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This is your brain on freestyle rap

November 15, 2012|By Jon Bardin
  • A study of rappers' brains reveals that certain patterns of brain activity distinguish memorized rapping from improvisation.
A study of rappers' brains reveals that certain patterns of brain… (Kevin Winter / Getty Images )

In an unlikely pairing, two professional rappers have teamed up with researchers from the National Institutes of Health to study what happens in the brain during freestyle rapping. The results, published Thursday in the journal Scientific Reports, suggest that the process is similar to that of other spontaneous creative acts, including jazz improvisation.

The study was initiated by the Los Angeles-based rappers Daniel Rizik-Baer and Michael Eagle and carried out by Allen Braun and Siyuan Liu of the NIH’s National Institute on Deafness and Other Communication Disorders. The researchers asked 12 rappers to memorize a set of lyrics that they then rapped while inside of a magnetic resonance imaging machine. The rappers also were asked to freestyle over music while in the MRI scanner. Then the researchers compared the images from the memorized and improvised rapping sessions to see whether the brain activity underlying the two tasks was different.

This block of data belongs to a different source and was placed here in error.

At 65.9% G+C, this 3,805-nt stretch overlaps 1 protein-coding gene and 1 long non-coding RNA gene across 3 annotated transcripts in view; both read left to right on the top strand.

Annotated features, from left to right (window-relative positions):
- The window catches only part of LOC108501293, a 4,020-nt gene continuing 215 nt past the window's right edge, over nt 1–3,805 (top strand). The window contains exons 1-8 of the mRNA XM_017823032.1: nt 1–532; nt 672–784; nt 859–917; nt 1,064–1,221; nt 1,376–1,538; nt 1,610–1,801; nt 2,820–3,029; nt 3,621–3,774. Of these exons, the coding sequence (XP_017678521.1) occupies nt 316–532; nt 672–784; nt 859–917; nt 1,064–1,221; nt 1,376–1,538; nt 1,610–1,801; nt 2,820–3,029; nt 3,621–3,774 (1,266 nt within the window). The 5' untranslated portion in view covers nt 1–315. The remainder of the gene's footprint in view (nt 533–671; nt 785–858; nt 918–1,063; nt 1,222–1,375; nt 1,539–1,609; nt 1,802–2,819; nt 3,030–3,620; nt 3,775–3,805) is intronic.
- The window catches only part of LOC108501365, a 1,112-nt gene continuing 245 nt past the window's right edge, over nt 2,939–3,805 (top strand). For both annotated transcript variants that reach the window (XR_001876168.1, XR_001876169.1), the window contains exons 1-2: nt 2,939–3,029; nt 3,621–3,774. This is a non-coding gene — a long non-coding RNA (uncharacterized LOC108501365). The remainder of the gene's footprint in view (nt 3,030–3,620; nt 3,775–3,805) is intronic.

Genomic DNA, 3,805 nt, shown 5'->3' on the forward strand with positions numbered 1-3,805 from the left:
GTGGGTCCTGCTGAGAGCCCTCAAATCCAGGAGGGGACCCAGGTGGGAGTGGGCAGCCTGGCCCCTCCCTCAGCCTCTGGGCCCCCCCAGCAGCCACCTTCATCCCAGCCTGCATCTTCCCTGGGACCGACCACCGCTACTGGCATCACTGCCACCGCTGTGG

During improvisation, the researchers found less activity in parts of the brain typically involved in planning our actions and controlling complex behaviors. Meanwhile, they found greater activity in parts of the brain thought to underlie action. That led the authors to hypothesize that improvisation may involve bypassing a set of cognitive abilities that are together referred to as executive function. Such abilities allow us to plan and execute complex behavioral tasks, something that may be important for the performance of memorized music but less so for freestyling, where spontaneous generation of language is king.

Simply comparing differences in brain activity does not reveal the whole truth, however. That’s because the brain is made up of many interacting parts that have to work together. So the researchers also looked at a measure called functional connectivity, which allows them to see whether or not different brain areas are correlated with one another.

The researchers found that a network connecting areas implicated in language, emotion, and physical movement—and, importantly, lacking strong connections to areas involved in executive function—arose during improvisation.

While more research will need to be conducted to understand how this network fits into the creative process writ large, the authors of the study hypothesize that, during improvisation, high-level executive function is actively bypassed in order to allow for a more natural, spontaneous output of language. Such a hypothesis will be hard to prove in an fMRI scanner – all the researchers can truly say is that certain brain areas or networks of brain areas are more active in one task or another.

But the results of the rapping study closely parallel a 2008 study by Braun, suggesting that, as the authors write in the new study, “the neural mechanisms illustrated here could be generalized to explain the cognitive processes of other spontaneous artistic forms.”

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